What was your methodological approach?
I conducted a comparative ethnography in squats, slums, squatter associations, and NGOs, as well as in public administrations at different levels of government (municipal, departmental, regional, national) and the police. I conducted 110 interviews that helped me understand the relationships between stakeholders and their motivations. I also collected documents and data to develop a quantitative database on squats, slums, policies and maps.
Then, as I was trying to explain the divergence of policy outputs between Paris and Madrid, I gradually realized that I needed a historical perspective in order to trace policy institutionalization and deinstitutionalization mechanisms. It was an important and difficult choice because it forced me to collect new data, and to map the evolution of the phenomena over 60 years. This historical background was crucial for identifying the mechanisms and conditions of institutionalization and how they combine.
What were your main research findings?
The first finding was that squats and slums are governable in the sense that, ultimately, their inhabitants are never totally disconnected from police, state and municipal agents, NGOs, etc. I did not find any places like “Zomia”, an ungoverned area described by James Scott in his famous book The Art of Not Being Governed. However, some squats and slums, and other kinds of occupation such as the Notre-Dame-des-Landes ZAD, or "Zone to Defend" (among many others), are “temporary autonomous zones”, that is, areas that temporarily escape political power and claim a kind of autonomy that is far removed from, and runs counter to, public policies. But in the end, the police are always able to evict them.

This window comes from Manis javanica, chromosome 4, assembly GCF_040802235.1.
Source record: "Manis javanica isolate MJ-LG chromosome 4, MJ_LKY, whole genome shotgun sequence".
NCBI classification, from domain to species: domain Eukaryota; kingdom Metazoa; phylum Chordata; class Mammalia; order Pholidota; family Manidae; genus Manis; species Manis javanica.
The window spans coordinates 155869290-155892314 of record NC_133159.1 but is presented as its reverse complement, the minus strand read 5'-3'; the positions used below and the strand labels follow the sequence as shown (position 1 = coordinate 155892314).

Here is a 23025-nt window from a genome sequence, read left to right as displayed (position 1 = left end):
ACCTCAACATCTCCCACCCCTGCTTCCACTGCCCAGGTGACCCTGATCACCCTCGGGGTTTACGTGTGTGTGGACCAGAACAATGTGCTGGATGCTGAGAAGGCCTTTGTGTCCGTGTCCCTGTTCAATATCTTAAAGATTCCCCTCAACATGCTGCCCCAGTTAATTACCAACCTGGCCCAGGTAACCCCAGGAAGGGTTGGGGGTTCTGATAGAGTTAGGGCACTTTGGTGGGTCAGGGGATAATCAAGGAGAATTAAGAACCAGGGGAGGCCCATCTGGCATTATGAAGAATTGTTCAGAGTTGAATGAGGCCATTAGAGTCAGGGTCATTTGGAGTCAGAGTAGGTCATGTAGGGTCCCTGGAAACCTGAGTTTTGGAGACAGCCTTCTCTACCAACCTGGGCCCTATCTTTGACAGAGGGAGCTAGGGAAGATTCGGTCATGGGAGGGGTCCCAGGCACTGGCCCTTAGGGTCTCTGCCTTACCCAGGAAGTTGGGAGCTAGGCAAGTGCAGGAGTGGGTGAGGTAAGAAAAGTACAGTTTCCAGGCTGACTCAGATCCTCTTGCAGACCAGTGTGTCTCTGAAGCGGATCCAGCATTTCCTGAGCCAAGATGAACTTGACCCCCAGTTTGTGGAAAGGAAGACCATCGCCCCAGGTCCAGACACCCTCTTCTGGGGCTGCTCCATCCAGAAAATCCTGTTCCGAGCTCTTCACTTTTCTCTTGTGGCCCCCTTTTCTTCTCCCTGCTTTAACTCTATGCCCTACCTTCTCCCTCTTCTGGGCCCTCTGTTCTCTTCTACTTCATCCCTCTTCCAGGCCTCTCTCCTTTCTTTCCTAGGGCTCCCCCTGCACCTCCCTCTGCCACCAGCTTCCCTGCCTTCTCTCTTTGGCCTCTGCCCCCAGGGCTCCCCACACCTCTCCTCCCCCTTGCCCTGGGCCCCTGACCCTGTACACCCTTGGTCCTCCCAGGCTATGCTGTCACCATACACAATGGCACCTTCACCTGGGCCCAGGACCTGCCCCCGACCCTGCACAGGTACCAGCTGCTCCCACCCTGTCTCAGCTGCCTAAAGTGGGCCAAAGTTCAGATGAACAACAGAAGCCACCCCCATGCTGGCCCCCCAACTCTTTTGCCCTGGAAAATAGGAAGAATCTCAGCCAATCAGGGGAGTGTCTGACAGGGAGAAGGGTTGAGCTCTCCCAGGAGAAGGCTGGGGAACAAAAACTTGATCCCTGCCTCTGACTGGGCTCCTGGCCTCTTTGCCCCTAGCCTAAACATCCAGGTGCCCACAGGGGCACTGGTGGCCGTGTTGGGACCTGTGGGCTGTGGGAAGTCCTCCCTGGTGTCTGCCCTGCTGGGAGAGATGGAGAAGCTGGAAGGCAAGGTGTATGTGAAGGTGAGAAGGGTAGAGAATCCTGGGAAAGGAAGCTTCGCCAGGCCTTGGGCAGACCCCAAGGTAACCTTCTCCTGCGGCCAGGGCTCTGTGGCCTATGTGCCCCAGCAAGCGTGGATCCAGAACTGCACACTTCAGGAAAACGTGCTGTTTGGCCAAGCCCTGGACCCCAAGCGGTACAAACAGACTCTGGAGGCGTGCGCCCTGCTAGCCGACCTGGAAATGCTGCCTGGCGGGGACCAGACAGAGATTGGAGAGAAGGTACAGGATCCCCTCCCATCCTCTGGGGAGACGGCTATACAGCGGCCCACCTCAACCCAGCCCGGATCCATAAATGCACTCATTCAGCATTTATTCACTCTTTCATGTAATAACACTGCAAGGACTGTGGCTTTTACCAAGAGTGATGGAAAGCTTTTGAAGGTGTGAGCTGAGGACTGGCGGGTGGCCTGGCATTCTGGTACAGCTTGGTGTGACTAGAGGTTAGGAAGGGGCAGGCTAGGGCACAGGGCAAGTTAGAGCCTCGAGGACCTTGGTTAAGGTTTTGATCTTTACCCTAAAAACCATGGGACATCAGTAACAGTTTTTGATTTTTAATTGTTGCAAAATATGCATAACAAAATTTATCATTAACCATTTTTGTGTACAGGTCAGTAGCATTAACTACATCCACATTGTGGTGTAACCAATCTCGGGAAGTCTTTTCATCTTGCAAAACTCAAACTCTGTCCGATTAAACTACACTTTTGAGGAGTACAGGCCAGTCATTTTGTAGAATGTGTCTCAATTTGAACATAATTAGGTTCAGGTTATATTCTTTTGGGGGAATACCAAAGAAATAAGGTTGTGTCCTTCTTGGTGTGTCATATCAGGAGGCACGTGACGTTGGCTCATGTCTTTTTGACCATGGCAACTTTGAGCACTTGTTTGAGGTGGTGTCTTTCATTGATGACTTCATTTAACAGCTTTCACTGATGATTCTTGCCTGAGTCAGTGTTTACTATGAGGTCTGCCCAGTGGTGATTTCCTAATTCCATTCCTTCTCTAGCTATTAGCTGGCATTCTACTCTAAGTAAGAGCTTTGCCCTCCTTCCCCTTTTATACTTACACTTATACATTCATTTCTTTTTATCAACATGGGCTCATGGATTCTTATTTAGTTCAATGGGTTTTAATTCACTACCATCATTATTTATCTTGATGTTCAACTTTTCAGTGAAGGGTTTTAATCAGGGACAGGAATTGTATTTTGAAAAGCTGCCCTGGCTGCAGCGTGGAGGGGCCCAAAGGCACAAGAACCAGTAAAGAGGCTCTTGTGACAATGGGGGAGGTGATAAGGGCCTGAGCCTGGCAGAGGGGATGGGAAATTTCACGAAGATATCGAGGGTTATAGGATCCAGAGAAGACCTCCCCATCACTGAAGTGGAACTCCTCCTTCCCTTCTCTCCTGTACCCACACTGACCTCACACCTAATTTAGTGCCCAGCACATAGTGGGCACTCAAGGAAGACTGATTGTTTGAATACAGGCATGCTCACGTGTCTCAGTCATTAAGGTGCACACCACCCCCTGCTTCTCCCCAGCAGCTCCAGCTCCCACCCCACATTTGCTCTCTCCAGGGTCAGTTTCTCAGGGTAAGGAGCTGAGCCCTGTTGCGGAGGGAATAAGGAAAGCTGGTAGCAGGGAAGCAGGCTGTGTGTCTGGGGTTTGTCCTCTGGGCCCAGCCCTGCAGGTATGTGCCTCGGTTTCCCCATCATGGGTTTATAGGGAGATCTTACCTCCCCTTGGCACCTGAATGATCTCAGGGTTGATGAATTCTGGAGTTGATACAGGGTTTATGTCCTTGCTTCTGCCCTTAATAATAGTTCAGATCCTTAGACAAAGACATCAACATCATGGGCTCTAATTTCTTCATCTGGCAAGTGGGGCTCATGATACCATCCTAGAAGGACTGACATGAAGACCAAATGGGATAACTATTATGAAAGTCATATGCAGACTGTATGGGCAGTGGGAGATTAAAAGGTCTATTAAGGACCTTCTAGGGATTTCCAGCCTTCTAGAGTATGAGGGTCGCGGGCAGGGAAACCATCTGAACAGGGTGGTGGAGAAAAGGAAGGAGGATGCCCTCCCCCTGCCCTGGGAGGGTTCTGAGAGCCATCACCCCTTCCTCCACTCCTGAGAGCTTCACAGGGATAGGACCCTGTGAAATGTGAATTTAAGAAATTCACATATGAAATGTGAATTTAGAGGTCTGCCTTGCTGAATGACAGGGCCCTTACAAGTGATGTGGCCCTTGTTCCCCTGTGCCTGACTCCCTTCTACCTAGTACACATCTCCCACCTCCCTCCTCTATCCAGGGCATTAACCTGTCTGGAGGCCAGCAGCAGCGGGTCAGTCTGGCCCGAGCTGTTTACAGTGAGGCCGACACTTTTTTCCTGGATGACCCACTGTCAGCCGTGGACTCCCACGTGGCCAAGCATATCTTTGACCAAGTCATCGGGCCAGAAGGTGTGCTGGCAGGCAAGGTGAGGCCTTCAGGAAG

So why are there still so many squats and slums? Are public authorities incapable of managing these spaces or populations?
Un-governability is constructed by public authorities who want to justify their inaction in order to justify states of emergency. One of my main findings was that public authorities spend much more time seeking to avoid issues and blaming other levels of government than on solving problems. I call this agenda of collective and strategic denial “public inaction”. It explains, for example, why the French state has ignored slums since the 1990s, and why Madrid’s biggest slum (Cañada Real Galiana) has been tolerated and left in the shadows in order to facilitate the eviction of other slums in the city centre.